Szolajski – who keeps himself in frame through much of the film – assiduously tracks down key figures involved in investigating the scandal, where more than 700 hours of recordings were made over the course or more than 80 meetings with senior politicians and officials at two Warsaw restaurants. We see how simple it is to place unobtrusive recording devices that can pick up conversations from a distance of several metres and hear snippets of conversations recorded at the upmarket Sowa I Przyjaciele (Sowa and Friends) restaurant at the time.

In Poland, the episode was dubbed «Waitergate» – because of the involvement of two restaurant employees in the wiretapping.

Eventually, Marek Falenta, a Polish businessman with interests in the coal industry (and reported multi-million-dollar debts to a Russian coal company), was convicted of organising the operation. But by then, the damage had been done: remarks in 2014 by Radoslaw Sikorski, the then foreign minister, who described Polish defence ties with the US as «worthless» had had their effect.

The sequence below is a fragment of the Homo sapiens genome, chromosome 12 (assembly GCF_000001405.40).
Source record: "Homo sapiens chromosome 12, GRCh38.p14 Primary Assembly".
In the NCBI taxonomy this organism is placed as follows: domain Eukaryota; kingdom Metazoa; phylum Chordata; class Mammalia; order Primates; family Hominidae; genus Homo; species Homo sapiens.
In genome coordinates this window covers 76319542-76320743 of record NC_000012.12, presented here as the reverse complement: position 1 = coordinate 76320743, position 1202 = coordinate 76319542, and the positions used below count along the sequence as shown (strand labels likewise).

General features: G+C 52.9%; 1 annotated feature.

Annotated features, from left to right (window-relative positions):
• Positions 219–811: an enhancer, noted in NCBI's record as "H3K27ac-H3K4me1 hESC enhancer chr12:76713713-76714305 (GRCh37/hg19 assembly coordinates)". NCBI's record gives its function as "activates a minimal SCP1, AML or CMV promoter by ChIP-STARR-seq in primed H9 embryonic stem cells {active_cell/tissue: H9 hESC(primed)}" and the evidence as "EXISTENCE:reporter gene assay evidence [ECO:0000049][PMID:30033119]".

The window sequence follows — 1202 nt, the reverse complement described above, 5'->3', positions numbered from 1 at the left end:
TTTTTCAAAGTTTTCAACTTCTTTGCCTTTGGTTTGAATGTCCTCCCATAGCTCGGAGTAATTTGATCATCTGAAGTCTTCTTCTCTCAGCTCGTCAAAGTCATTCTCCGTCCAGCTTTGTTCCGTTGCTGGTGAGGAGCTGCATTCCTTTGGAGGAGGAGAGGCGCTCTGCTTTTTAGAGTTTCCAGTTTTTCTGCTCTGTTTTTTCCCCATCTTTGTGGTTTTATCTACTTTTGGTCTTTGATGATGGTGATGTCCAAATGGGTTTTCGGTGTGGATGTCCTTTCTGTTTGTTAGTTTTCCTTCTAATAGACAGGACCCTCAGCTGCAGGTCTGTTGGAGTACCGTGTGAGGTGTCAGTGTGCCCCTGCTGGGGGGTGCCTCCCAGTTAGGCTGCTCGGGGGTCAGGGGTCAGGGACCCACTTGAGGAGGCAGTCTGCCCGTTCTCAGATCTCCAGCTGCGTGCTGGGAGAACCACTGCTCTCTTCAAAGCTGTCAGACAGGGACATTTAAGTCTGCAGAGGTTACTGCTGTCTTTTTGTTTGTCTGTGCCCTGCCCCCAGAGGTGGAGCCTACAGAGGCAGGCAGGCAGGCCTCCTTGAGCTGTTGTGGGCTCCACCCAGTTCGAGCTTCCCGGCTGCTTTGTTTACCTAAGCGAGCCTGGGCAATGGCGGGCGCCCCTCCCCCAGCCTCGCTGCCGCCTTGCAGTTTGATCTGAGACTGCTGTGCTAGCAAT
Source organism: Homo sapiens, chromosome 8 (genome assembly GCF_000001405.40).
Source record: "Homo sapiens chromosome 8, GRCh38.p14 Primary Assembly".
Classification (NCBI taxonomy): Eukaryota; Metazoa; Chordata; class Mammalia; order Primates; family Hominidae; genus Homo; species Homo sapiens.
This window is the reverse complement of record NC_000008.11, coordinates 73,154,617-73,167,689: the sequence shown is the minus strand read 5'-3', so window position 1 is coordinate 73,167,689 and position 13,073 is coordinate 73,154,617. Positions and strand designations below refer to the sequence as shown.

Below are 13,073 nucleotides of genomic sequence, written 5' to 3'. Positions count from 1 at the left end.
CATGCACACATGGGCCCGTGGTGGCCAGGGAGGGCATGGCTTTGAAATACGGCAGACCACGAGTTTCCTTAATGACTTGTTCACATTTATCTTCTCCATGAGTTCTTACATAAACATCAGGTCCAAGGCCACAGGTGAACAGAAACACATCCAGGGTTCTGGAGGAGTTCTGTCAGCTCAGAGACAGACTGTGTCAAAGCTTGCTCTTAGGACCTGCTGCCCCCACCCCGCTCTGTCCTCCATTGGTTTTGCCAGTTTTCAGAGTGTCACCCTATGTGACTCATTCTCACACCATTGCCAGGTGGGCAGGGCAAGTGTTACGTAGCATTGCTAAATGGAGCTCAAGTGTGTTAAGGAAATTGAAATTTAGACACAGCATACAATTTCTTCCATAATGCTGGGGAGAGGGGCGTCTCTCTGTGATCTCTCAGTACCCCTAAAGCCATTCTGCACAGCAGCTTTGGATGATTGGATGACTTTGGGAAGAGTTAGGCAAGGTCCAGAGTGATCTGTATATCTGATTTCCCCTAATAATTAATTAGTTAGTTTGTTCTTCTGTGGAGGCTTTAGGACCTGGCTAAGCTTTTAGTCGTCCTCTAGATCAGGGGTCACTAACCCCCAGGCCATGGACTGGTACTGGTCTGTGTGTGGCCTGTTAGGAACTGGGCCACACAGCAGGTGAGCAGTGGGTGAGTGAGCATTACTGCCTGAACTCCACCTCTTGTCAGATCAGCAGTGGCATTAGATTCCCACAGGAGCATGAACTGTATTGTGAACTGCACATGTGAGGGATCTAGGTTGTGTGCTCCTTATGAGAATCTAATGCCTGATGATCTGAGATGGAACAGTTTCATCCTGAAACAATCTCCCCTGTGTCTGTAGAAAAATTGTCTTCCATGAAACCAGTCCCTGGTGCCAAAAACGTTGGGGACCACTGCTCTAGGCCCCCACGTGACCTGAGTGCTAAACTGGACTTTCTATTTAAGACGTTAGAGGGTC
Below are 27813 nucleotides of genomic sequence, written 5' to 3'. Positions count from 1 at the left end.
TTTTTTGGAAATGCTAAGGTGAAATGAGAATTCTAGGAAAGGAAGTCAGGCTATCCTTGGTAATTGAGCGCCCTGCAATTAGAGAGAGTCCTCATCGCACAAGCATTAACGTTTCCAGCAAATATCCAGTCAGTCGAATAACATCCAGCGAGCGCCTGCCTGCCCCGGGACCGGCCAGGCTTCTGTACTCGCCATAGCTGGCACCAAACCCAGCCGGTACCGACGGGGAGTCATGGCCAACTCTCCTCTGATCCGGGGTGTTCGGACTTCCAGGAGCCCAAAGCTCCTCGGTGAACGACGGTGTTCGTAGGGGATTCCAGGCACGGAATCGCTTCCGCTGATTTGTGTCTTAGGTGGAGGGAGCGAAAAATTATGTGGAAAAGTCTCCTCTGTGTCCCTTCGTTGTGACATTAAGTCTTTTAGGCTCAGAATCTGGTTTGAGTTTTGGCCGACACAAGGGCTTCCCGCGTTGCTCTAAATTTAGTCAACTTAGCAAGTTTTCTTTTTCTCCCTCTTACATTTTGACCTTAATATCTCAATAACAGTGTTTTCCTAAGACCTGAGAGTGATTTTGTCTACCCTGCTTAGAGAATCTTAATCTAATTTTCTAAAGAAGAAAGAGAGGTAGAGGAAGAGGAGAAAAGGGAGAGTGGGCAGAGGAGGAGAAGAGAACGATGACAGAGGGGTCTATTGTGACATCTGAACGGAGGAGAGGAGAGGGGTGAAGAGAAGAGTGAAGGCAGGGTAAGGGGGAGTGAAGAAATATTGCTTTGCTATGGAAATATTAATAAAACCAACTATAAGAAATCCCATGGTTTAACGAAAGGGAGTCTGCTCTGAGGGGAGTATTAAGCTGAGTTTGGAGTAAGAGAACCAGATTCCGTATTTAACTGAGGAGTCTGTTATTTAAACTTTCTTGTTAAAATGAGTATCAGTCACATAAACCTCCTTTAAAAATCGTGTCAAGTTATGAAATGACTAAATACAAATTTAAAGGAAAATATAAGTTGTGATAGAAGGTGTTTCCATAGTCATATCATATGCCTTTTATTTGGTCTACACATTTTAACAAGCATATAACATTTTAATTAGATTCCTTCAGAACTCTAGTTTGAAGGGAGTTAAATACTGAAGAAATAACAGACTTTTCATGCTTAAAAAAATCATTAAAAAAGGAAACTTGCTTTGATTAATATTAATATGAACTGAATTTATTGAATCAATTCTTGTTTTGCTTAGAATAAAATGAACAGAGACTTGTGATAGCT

Europe is «no longer in a state of war or peace»

Hybrid warfare

Skolajski and Malgorzata Prociak, his partner and producer, set off on a journey around Central and Eastern Europe to trace Russian links in episodes of hybrid warfare.